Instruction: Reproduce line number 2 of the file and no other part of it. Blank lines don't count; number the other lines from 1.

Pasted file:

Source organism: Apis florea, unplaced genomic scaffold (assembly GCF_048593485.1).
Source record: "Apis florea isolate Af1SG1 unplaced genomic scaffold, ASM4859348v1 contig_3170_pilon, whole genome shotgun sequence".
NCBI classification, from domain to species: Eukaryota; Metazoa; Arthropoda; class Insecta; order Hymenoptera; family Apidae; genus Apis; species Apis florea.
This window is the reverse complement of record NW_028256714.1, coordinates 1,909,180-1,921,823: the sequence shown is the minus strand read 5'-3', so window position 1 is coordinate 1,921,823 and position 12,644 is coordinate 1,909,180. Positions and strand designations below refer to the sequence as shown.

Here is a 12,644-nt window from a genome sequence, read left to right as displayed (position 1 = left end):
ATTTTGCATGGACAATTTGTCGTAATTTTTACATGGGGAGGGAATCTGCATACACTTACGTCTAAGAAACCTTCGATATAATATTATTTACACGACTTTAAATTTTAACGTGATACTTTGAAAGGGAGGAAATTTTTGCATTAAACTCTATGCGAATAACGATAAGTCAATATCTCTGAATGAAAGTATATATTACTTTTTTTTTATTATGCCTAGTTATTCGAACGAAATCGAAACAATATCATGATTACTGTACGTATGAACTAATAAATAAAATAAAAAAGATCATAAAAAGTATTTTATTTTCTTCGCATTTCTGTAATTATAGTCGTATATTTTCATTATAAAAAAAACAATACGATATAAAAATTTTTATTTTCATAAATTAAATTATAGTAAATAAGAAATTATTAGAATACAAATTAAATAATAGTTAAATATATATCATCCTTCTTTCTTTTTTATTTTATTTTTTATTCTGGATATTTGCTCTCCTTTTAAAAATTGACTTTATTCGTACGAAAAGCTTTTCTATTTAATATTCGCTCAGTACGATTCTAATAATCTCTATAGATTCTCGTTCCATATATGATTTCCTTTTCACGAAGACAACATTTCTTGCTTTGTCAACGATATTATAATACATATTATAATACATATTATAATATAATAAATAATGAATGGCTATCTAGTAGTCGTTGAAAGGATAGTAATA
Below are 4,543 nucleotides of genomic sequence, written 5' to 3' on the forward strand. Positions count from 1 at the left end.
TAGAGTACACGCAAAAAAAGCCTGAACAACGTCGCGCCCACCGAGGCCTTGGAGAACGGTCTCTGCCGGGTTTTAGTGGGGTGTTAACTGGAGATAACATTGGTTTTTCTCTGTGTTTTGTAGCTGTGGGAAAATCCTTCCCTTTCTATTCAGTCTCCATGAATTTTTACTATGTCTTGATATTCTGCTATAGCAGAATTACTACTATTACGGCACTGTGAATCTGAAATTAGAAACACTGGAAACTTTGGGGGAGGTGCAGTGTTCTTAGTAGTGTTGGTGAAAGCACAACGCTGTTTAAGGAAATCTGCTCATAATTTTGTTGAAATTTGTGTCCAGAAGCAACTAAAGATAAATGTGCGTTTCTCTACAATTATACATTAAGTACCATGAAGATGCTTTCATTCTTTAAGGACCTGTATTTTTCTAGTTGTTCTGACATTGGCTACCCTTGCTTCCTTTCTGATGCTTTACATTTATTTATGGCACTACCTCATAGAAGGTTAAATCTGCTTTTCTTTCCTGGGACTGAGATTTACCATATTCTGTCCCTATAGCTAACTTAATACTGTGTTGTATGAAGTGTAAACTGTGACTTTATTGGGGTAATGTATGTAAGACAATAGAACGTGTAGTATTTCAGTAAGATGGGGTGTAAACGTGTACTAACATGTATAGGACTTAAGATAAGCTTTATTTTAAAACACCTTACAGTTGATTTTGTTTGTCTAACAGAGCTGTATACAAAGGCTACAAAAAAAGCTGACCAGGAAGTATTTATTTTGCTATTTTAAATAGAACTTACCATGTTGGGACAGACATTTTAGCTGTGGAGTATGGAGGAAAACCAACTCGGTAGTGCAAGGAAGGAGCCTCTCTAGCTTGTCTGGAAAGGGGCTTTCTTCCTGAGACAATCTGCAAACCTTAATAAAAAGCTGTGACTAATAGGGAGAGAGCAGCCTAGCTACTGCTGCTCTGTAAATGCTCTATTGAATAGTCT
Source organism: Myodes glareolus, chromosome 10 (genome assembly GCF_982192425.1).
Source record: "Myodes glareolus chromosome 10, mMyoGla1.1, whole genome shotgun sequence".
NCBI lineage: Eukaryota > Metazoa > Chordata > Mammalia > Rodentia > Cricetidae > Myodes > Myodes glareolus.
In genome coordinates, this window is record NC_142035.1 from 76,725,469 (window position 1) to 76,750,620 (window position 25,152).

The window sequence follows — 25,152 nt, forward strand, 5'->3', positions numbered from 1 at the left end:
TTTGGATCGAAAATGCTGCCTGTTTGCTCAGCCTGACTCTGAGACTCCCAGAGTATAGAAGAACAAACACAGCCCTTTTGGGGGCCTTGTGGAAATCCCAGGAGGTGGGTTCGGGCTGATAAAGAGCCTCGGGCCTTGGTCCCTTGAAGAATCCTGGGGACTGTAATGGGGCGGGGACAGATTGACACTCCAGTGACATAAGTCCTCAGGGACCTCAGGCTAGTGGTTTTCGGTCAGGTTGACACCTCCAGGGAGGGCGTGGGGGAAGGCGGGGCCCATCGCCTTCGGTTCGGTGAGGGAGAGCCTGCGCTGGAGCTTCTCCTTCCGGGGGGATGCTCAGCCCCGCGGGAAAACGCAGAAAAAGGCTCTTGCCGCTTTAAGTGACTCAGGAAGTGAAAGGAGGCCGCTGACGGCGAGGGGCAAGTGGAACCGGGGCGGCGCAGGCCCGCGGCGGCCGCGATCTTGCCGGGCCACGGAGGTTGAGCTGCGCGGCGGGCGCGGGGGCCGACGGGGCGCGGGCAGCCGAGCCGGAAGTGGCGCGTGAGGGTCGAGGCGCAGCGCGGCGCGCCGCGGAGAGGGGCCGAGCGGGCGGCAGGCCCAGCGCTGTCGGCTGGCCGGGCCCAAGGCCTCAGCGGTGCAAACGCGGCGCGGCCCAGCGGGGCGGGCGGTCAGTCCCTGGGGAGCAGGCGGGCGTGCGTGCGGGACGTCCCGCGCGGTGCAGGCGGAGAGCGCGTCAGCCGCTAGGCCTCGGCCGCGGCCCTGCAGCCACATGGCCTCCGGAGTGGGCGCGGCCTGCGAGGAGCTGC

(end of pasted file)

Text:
Source record: "Apis florea isolate Af1SG1 unplaced genomic scaffold, ASM4859348v1 contig_3170_pilon, whole genome shotgun sequence".